WHEB Commentary

Hyewon Kong

Solar shakeout: sun rise in the East, set in the West


This week Q-Cells, once the world’s largest solar manufacturer, filed for insolvency. Its share price dramatically fell below €0.2 from its peak of €80 back in 2007. As an investor who has been following the solar industry for many years, I have very mixed feelings about the fall-out from this German solar company.

Q-Cells is not an isolated case – there have already been a number of bankruptcies in the solar industry since last year – but it is nonetheless a rather symbolic event.

What went wrong and where is it all heading then? 

The European solar panels industry has been structurally challenged by a combination of relatively low barriers to entry and government feed-in-tariffs, resulting in fierce competition, oversupply and inevitable price declines.

Q-Cells along with other European solar manufacturers had neither cost leadership nor technology leadership to compete against Asian manufacturers operating with much larger capacity and much lower prices. They were not able to generate positive returns on capital and were heavily dependent on government subsidies to keep their operations afloat.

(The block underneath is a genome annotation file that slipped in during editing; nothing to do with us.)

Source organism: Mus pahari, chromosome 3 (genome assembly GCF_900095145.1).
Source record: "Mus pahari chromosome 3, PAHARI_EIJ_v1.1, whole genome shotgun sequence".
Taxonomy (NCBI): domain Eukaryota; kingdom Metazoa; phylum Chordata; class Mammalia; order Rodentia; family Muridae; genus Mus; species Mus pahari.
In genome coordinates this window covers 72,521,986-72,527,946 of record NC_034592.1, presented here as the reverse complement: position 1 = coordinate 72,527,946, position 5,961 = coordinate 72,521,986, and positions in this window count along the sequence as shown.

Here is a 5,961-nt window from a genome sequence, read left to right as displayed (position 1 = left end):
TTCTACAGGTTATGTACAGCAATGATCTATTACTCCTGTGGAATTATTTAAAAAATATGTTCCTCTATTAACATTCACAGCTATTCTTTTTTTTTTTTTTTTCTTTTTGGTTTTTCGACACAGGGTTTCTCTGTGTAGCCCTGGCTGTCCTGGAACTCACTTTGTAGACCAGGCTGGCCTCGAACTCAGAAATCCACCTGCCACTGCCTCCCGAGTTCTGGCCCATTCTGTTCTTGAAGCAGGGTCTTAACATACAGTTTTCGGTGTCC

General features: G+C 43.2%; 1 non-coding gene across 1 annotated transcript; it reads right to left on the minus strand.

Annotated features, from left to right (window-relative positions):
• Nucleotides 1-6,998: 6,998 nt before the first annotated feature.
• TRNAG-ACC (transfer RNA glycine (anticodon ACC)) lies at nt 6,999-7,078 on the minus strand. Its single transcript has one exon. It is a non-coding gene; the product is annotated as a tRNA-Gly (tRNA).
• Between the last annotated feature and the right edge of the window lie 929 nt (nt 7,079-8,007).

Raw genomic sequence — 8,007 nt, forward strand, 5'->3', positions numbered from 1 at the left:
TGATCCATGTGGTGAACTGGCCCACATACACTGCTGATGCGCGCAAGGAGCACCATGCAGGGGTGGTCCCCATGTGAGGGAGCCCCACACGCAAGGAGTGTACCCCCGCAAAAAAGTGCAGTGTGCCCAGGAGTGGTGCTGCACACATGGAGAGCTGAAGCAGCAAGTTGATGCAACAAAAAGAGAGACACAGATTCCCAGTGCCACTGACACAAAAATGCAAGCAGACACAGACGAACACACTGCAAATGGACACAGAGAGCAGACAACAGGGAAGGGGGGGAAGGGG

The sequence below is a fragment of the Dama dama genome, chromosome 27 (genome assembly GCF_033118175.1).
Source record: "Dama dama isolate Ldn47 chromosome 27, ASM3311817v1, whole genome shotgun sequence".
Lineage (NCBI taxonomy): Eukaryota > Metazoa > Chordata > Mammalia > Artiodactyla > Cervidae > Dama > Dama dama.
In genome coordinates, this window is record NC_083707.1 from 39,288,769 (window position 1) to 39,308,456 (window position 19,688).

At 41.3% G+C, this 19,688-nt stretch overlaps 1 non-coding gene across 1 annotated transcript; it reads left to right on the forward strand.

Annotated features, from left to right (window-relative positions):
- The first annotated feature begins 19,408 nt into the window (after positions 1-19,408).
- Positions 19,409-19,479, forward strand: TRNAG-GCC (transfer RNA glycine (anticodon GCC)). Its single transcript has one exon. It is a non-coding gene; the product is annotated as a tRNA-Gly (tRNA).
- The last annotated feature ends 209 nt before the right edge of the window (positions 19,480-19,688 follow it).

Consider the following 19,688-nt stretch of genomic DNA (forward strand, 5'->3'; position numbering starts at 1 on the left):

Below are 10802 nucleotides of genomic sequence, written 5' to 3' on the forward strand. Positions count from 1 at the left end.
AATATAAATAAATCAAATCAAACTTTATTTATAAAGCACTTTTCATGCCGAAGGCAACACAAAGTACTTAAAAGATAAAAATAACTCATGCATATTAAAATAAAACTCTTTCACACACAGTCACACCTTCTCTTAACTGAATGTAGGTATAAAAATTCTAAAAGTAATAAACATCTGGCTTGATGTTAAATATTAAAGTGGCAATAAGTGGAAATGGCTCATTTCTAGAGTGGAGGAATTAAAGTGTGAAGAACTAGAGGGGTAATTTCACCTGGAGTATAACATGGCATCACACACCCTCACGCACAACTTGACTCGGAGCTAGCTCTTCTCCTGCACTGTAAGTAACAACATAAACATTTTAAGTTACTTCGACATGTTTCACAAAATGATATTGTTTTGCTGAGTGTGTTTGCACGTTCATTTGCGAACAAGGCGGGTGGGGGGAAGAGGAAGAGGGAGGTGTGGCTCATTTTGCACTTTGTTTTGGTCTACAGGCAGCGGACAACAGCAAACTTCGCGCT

In tough economic times like now, governments are forced to scale back their subsidies. Therefore, the European solar panel industry was doomed to fail. It was not a matter of if, but only of when it would eventually collapse.

Only a few winners

Applied Materials estimates that there is an issue of overcapacity in the industry. (http://www.appliedmaterials.com/sites/default/files/03282012_pinto.pdf) In 2012, total demand is expected to reach 30GW vis-à-vis a supply of over 50GW, which will negatively affect prices and revenues. We’re already seeing some Tier 2 and Tier 3 Chinese players going out of business and many of the existing players are making losses. Only the top players with better economies of scale, leading cost and financing structures can be expected to survive through this.

Solar all doom and gloom? No, positive in longer-term

So what does this mean for our investments? We have favored the cost leaders such as Yingli Green Energy and Trina Solar in the past but we are currently not investing in any solar companies given the deteriorating fundamentals of the industry, affected by oversupply and price shortfalls. In the meantime, we are focusing on energy efficiency investments to help minimize resource use and save money.The massive investments of the past few years have caused a temporary set back for solar energy and resulted in declining profits and competitiveness problems at the firm level. However, the industry as a whole has a bright future. Solar panel prices keep decreasing and this means that solar power will become truly competitive even without subsidies. We can finally reach grid parity, the point at which solar power is equal to or cheaper than conventional energy sources. In conclusion, we are hopeful for the solar investment opportunities in the long run.

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